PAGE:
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Keywords:

  • anarchism;
  • anarchist geographies;
  • direct action;
  • everyday life;
  • mutual aid;
  • radical geography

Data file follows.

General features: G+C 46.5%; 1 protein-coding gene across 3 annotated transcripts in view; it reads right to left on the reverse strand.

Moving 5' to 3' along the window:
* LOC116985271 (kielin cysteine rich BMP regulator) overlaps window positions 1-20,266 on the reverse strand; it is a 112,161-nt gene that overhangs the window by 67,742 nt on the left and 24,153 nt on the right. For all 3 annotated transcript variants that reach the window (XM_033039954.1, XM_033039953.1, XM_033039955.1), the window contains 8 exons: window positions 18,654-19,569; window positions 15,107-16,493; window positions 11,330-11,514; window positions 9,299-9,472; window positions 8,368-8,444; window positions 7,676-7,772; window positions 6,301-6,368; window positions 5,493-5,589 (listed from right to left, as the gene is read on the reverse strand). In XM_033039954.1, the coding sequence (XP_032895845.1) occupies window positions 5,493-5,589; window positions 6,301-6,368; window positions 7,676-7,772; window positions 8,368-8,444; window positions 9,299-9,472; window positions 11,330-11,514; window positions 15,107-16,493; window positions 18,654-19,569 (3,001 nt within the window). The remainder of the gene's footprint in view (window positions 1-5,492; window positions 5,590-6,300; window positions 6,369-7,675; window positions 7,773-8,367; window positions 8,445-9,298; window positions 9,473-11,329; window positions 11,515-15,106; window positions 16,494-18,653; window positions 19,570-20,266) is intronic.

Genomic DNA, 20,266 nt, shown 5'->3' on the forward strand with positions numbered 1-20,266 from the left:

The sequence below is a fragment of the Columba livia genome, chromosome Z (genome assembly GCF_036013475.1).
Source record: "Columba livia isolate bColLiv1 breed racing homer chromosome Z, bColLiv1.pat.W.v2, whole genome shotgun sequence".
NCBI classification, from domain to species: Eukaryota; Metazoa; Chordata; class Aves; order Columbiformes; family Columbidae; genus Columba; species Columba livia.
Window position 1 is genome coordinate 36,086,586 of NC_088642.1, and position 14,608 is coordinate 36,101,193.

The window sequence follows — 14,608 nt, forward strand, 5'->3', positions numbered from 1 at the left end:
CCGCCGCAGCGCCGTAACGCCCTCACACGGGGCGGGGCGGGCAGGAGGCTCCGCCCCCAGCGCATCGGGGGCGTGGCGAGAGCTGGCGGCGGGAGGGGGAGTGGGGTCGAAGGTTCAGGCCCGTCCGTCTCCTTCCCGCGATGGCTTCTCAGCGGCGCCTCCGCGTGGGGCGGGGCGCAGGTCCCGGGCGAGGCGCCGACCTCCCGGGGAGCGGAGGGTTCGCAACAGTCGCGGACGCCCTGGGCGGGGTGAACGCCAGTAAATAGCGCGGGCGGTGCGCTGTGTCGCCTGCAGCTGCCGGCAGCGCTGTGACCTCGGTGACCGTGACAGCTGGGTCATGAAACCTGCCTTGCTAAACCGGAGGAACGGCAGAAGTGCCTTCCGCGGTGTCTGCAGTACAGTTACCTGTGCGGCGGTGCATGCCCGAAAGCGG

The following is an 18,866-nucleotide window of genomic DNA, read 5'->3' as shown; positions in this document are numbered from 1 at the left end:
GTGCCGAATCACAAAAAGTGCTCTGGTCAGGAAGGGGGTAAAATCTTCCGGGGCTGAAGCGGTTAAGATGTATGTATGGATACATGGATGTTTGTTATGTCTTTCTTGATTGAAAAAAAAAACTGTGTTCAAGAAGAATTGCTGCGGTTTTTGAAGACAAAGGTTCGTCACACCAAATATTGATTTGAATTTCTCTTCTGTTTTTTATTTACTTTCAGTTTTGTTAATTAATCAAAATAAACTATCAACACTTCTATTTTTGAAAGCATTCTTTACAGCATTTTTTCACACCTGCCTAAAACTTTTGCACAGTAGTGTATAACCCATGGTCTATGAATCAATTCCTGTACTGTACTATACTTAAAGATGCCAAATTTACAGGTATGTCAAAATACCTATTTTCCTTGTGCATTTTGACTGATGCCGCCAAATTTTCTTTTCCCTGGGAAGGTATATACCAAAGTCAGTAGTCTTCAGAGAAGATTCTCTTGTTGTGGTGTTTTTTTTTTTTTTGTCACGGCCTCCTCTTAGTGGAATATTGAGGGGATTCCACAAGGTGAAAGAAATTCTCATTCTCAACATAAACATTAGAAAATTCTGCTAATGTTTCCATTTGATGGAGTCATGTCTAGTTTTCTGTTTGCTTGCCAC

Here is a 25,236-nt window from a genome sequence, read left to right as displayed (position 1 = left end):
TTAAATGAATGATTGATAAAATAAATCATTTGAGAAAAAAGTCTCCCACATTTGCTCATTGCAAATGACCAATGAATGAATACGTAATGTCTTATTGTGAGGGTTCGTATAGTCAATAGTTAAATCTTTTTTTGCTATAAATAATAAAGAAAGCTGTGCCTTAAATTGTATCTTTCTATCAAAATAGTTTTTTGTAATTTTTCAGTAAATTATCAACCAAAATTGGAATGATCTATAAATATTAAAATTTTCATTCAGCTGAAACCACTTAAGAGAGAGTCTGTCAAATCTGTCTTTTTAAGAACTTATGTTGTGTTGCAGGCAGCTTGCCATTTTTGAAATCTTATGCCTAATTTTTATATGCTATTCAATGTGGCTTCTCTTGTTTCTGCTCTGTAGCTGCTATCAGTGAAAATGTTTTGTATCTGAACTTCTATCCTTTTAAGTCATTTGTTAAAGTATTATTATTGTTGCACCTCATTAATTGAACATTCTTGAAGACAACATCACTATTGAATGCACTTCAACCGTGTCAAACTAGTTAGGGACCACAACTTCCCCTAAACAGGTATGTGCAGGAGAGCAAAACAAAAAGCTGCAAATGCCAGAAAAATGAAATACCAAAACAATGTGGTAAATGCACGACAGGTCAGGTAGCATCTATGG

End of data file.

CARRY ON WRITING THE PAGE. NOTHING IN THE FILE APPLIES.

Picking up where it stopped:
Abstract:  The late nineteenth century saw a burgeoning of geographical writings from influential anarchist thinkers like Peter Kropotkin and Élisée Reclus. Yet despite the vigorous intellectual debate sparked by the works of these two individuals, following their deaths anarchist ideas within geography faded. It was not until the 1970s that anarchism was once again given serious consideration by academic geographers who, in laying the groundwork for what is today known as “radical geography”, attempted to reintroduce anarchism as a legitimate political philosophy. Unfortunately, quiet followed once more, and although numerous contemporary radical geographers employ a sense of theory and practice that shares many affinities with anarchism, direct engagement with anarchist ideas among academic geographers have been limited. As contemporary global challenges push anarchist theory and practice back into widespread currency, geographers need to rise to this occasion and begin (re)mapping the possibilities of what anarchist perspectives might yet contribute to the discipline.